NOAH: Philippines’ life-saving weather app hailed as top ‘smart city’ initiative
THE Philippines is home to an average of 20 typhoons every year, many endangering life, limb and property. Some of the worst typhoons have reportedly cost hundreds of millions of dollars in agricultural, infrastructure and social damages.
In 2009, Typhoon Ketsana brought torrential rains and flooding to the northern island of Luzon, submerging most of the capital Manila underwater. Ketsana resulted in US$246 million in damages, with thousands of lives lost to drowning, landslides and disease. Just four years after, Typhoon Haiyan ravaged the Visayas islands, killing at least 6,300 and costing at least US$2 billion in agricultural, infrastructure and other damages.
All that heartache can be reduced, or even avoided altogether, with the use of data-driven initiatives like Project NOAH – a system developed by the Philippine government in partnership with academics.
Big data for live-saving decisions
Damage is inevitable when it comes to disasters, but when communities are able to plan ahead, it can help to minimize the damage brought about. Data-driven decisions can help government agencies, private sectors, and private citizens in planning evacuation and making preparations in anticipation of the effects of storms.
In the wake of Ketsana, the Department of Science and Technology spearheaded a flagship project to beef up the country’s disaster mitigation systems. Dubbed the Nationwide Operational Assessment of Hazards or NOAH, it involved the acquisition and establishment of rainfall and water sensors, imaging technologies, and landslide assessment systems. All this data has been made available to the public through a web app and mobile apps for iOS and Android.
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With such data on hand, local governments are able to make proper assessments of oncoming storms and act accordingly, by managing evacuation activities and preparing rescue plans. Private citizens can also use the app to decide whether to move to higher ground or seek shelter where it is safer. For day-to-day use, NOAH can simply help predict the likelihood of rain, which helps users plan daily activities.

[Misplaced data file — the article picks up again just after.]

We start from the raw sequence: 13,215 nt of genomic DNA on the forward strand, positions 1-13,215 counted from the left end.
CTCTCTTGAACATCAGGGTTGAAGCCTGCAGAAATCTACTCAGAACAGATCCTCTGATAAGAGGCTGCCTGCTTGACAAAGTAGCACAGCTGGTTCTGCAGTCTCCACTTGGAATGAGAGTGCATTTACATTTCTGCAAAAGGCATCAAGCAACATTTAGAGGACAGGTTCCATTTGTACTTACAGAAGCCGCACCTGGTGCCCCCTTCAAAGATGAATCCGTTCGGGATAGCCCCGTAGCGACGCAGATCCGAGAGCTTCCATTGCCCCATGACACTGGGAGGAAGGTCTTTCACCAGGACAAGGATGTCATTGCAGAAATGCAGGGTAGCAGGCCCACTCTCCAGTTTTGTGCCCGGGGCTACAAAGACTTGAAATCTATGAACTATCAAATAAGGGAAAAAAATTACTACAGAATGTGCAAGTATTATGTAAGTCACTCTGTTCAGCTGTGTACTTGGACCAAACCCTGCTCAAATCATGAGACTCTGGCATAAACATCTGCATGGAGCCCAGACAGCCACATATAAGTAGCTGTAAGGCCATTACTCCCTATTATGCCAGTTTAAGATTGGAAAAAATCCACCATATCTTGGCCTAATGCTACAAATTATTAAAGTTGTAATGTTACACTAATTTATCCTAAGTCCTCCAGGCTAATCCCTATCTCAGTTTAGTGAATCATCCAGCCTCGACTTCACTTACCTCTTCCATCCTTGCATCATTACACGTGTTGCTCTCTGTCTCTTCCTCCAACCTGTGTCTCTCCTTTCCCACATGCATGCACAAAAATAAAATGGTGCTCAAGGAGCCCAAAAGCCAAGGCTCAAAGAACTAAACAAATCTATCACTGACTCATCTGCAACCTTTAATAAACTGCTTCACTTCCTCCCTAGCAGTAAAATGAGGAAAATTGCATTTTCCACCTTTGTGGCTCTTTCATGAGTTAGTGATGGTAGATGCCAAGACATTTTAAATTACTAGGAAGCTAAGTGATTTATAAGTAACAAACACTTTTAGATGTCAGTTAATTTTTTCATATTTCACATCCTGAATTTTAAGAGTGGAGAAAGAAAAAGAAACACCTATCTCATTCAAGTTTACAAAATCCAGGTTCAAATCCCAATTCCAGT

Top smart city initiative
NOAH was recently awarded as the Top Smart City Initiative in Public Service by the International Data Corp (IDC), during the 2016 Smart City Asia Pacific Awards. As a disaster management initiative done in partnership between government and private sector, it “succeeds in transforming cities for the better through smart and sustainable technology,” says Jubert Daniel Alberto, Country Head, IDC Philippines.
Project NOAH has been named as the Top Smart City Initiative for Public Safety https://t.co/CsMVlTmfyv
— Rappler (@rapplerdotcom) August 17, 2016
Among other awardees are solutions for smart farming, efficient public transportation, green energy initiatives, and e-tourism across the Asia Pacific. IDC highlights the gains of partnership across public and private sectors in improving communities through technology. “There is notably a growing prevalence of citizen-directed initiatives and driving local industries, which ultimately contributes back to stimulating domestic social and economic sustainability,” says Gerald Wang, Head, IDC Asia Pacific Government and Education.
NOAH has certainly had its share of life-saving stories. While it was unfortunate that NOAH was not yet active during 2013, when Haiyan destroyed many lives and livelihoods, the system is now considered by many government agencies and private sector organizations as an essential tool in making data-driven decisions.
For instance, Marikina City, a low-lying area in Manila, cites several instances in which it has successfully conducted rescue and evacuation operations with help from NOAH. Officials no longer have to call the weather bureau via telephone to ask whether to call the evacuation order. With smartphone and web apps, officials get real-time updates that help in critical decisions.
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Business intelligence tools are known to help improve productivity and efficiency in the enterprise setting. Big data and BI efforts become even more laudable when these involve potentially life-saving decisions. With smart cities on the rise, technologies like NOAH prove that improved data gathering and visibility can have a significant impact on communities in times of need.
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